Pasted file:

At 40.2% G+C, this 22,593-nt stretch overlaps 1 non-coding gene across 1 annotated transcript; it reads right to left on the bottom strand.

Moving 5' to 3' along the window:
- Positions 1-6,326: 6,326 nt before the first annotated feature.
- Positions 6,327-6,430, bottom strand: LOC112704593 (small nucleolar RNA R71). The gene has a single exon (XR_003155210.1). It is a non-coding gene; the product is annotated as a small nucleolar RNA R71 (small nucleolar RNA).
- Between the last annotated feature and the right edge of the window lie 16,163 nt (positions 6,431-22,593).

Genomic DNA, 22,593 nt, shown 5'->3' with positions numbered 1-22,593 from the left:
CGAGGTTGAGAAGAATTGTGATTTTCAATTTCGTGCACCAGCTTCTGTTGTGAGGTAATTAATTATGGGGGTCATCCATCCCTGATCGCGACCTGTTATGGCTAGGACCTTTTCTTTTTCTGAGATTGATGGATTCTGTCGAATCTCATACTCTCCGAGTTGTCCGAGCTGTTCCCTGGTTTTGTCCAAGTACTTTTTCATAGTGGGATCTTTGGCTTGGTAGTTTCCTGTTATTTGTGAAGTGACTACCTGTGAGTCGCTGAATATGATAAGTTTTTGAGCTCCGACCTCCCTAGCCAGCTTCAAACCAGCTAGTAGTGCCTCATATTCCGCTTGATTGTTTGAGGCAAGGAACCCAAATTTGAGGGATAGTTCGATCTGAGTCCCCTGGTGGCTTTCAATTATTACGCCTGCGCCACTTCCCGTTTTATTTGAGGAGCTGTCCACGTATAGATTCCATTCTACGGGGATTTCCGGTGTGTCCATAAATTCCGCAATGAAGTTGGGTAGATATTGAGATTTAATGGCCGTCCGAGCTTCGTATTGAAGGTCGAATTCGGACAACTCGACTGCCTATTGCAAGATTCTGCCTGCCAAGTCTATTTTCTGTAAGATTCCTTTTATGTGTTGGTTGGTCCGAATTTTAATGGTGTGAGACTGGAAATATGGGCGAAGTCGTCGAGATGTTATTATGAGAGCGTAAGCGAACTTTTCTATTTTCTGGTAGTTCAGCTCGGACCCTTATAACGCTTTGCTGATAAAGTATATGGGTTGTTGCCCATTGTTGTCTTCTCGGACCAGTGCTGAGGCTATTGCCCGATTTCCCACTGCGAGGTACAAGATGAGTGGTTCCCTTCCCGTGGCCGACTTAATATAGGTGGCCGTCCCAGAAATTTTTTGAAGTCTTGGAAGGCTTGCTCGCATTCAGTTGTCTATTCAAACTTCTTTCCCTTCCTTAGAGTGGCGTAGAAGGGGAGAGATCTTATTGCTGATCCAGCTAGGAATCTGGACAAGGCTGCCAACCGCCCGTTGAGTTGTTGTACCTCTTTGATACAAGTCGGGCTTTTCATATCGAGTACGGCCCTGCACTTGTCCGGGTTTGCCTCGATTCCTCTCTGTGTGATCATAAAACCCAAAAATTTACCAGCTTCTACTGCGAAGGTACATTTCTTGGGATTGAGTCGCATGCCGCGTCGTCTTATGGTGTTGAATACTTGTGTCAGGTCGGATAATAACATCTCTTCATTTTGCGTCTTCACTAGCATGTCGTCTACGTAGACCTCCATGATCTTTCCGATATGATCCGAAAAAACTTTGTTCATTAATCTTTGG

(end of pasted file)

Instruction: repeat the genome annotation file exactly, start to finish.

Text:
At 40.2% G+C, this 22,593-nt stretch overlaps 1 non-coding gene across 1 annotated transcript; it reads right to left on the bottom strand.

Moving 5' to 3' along the window:
- Positions 1-6,326: 6,326 nt before the first annotated feature.
- Positions 6,327-6,430, bottom strand: LOC112704593 (small nucleolar RNA R71). The gene has a single exon (XR_003155210.1). It is a non-coding gene; the product is annotated as a small nucleolar RNA R71 (small nucleolar RNA).
- Between the last annotated feature and the right edge of the window lie 16,163 nt (positions 6,431-22,593).

Genomic DNA, 22,593 nt, shown 5'->3' with positions numbered 1-22,593 from the left:
CGAGGTTGAGAAGAATTGTGATTTTCAATTTCGTGCACCAGCTTCTGTTGTGAGGTAATTAATTATGGGGGTCATCCATCCCTGATCGCGACCTGTTATGGCTAGGACCTTTTCTTTTTCTGAGATTGATGGATTCTGTCGAATCTCATACTCTCCGAGTTGTCCGAGCTGTTCCCTGGTTTTGTCCAAGTACTTTTTCATAGTGGGATCTTTGGCTTGGTAGTTTCCTGTTATTTGTGAAGTGACTACCTGTGAGTCGCTGAATATGATAAGTTTTTGAGCTCCGACCTCCCTAGCCAGCTTCAAACCAGCTAGTAGTGCCTCATATTCCGCTTGATTGTTTGAGGCAAGGAACCCAAATTTGAGGGATAGTTCGATCTGAGTCCCCTGGTGGCTTTCAATTATTACGCCTGCGCCACTTCCCGTTTTATTTGAGGAGCTGTCCACGTATAGATTCCATTCTACGGGGATTTCCGGTGTGTCCATAAATTCCGCAATGAAGTTGGGTAGATATTGAGATTTAATGGCCGTCCGAGCTTCGTATTGAAGGTCGAATTCGGACAACTCGACTGCCTATTGCAAGATTCTGCCTGCCAAGTCTATTTTCTGTAAGATTCCTTTTATGTGTTGGTTGGTCCGAATTTTAATGGTGTGAGACTGGAAATATGGGCGAAGTCGTCGAGATGTTATTATGAGAGCGTAAGCGAACTTTTCTATTTTCTGGTAGTTCAGCTCGGACCCTTATAACGCTTTGCTGATAAAGTATATGGGTTGTTGCCCATTGTTGTCTTCTCGGACCAGTGCTGAGGCTATTGCCCGATTTCCCACTGCGAGGTACAAGATGAGTGGTTCCCTTCCCGTGGCCGACTTAATATAGGTGGCCGTCCCAGAAATTTTTTGAAGTCTTGGAAGGCTTGCTCGCATTCAGTTGTCTATTCAAACTTCTTTCCCTTCCTTAGAGTGGCGTAGAAGGGGAGAGATCTTATTGCTGATCCAGCTAGGAATCTGGACAAGGCTGCCAACCGCCCGTTGAGTTGTTGTACCTCTTTGATACAAGTCGGGCTTTTCATATCGAGTACGGCCCTGCACTTGTCCGGGTTTGCCTCGATTCCTCTCTGTGTGATCATAAAACCCAAAAATTTACCAGCTTCTACTGCGAAGGTACATTTCTTGGGATTGAGTCGCATGCCGCGTCGTCTTATGGTGTTGAATACTTGTGTCAGGTCGGATAATAACATCTCTTCATTTTGCGTCTTCACTAGCATGTCGTCTACGTAGACCTCCATGATCTTTCCGATATGATCCGAAAAAACTTTGTTCATTAATCTTTGG